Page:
We used to do this thing over Thanksgiving that made all the kids groan and me roll my eyes and it was totally something that we did to make their mother happy. We went around the table and told everyone what we’re thankful for. It sounds callous, but one of the things we were probably thankful for that first Thanksgiving alone was the fact that we didn’t have to do this any more.
The funny thing about that is we actually have things to say and reasons to be thankful . . . more than the atypical “I’m thankful for my toys and my family and my house and . . . ” that used to come out of our mouths before.
So why didn’t I re-instigate the tradition? Well…part of me realized I just didn’t need to. My kids, in particular, tell me all the time the things they are thankful to have.
When I make a particularly difficult dinner . . . or a simple dinner . . . the kids all say “thank you, Dad!” and it’s not just the automatic, kid in a classroom “good morning mister Manoucheri” kind of thing. They say it with actual feeling. (They could just be good actors, too, but tell me if that’s the case.) When they get a gift it is really a gift, they know that either we have saved up for that or that there was some money we had and I chose to use it on them. They don’t see that as a privilege they see it as a plus.
So what are we so thankful about? The world moves around its axis at roughly 1040 miles per hour. That is about the speed of life, too, I think. We could easily forget how we got where we are moving so fast, with technology, cars, work, school, everything around us. With all that swirling around we should be caught up in the maelstrom that is life, right?
Yet we enjoy things and manage to ride out the rotation.
Maybe you go pick up a Christmas tree with no reason behind it whatsover. Maybe it’s at a lot and maybe it’s a tradition . . . and we have a tradition going to the same place every year. But there are great things to see in that. The owner of the place walked up to us after I stopped and snapped these photos of them cutting down the tree all by themselves. “You have been here the last few years,” he told me. “When you get all your business in 60 days you remember the loyal customers!” They take care of us so we do the same. It costs a little more . . . but we got to play in the snow, have hot chocolate, cut the tree, they tie it all down, and it is an experience for all of us.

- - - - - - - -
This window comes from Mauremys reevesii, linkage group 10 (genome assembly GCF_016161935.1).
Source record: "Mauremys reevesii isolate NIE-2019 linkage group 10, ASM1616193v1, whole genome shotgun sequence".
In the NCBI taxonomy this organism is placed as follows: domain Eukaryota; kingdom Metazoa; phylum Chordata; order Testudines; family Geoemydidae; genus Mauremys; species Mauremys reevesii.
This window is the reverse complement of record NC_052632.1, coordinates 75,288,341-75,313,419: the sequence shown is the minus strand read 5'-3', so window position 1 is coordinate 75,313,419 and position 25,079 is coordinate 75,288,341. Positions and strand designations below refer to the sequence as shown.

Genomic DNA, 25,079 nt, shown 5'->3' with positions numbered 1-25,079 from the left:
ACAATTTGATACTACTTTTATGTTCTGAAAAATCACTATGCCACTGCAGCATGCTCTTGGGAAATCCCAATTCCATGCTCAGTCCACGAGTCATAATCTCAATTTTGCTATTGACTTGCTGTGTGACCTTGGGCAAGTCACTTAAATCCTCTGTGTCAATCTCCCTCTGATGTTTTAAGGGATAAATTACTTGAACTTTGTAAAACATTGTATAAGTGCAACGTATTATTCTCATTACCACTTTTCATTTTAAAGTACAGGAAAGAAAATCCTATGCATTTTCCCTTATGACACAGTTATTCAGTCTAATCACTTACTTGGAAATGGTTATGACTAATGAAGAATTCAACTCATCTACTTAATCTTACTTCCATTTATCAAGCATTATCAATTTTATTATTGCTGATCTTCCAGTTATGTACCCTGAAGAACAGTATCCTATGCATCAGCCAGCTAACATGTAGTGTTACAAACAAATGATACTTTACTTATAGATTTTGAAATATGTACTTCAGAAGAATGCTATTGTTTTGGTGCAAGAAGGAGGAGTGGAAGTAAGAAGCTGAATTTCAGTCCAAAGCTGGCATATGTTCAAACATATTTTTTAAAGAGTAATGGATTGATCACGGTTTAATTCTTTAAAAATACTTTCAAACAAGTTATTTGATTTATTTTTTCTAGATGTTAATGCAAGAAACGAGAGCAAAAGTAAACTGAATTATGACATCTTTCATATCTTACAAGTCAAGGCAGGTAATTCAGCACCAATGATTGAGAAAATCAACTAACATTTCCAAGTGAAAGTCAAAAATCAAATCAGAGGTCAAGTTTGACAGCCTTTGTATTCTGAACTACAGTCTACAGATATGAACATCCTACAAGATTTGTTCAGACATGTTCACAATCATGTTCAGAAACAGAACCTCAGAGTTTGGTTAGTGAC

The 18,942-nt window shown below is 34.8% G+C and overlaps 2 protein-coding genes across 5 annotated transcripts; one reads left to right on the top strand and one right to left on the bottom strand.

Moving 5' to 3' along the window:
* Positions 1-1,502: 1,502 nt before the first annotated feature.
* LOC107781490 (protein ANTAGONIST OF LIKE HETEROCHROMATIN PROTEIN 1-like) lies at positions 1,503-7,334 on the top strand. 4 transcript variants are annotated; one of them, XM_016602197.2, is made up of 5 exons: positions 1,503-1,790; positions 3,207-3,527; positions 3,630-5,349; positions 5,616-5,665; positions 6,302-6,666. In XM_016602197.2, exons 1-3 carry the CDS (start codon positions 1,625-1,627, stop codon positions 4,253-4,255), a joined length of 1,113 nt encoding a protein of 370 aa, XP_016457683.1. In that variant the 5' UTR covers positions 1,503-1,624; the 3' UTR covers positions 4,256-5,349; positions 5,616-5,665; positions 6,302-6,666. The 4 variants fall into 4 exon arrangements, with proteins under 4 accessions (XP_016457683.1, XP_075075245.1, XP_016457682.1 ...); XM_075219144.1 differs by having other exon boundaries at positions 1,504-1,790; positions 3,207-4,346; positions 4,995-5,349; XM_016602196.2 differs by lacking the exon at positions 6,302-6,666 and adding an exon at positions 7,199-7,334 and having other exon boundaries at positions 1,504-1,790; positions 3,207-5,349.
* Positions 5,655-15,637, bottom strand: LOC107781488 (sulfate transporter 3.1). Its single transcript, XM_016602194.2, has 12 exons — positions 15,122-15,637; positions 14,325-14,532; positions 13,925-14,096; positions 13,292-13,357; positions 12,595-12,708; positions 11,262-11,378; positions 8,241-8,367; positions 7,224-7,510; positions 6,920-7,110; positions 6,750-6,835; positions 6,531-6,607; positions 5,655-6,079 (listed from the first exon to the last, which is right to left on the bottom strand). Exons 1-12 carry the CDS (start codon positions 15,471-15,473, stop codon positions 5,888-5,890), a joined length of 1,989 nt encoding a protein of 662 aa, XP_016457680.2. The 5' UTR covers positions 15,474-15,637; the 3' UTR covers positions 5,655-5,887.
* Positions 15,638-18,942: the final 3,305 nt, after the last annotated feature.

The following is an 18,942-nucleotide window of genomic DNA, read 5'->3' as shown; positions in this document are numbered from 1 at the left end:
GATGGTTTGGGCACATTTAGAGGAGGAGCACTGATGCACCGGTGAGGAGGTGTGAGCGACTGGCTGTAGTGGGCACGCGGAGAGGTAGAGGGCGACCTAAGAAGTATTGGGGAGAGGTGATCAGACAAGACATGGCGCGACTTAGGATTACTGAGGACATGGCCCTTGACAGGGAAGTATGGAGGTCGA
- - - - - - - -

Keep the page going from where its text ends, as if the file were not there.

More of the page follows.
We had dinner with family, something we’ve done too little of this year, so we appreciated it all the more on Thanksgiving. My oldest was home from college and we got to have the evening with her, a now 21-year-old adult enjoying a beer with her old man. A little surreal, but the enormity of it not lost.
I am thankful for serendipity and meeting people and working and living and enjoying everything from movies at the theater to dinner to a night outside by a fire.
There are a million things to be thankful about. Sometimes you just have to realize they are there . . . and ignore the speed at which the world is zooming by.
It seems almost strange to not post something the evening of Thanksgiving, so here I sit, my head swirling and more than a bit tired, writing.
I know there are a lot of families do the whole thing where they go around the table, inflicting on their small children (and the rest of the family) the requirement that they extol what they’re thankful for. In reality, you usually hear “for good, and pie and my brother and sisters and . . . ” you get the point. I know this because my mother-in-law used to do this to us every year and Abbi, Hannah, and even my wife, her daughter, used to sit with that giggling nervous laugh unsure what to say. It was the same every year.
Don’t get me wrong, for most people this is perfectly normal, it’s a great thing, some even have amazing, philosophical, wondrous things to describe. I’ve spoken with some people who talk about their lives and what they’ve lost and how they’re so happy and it’s like Shakespeare and Mark Twain got together and wrote an American oratory.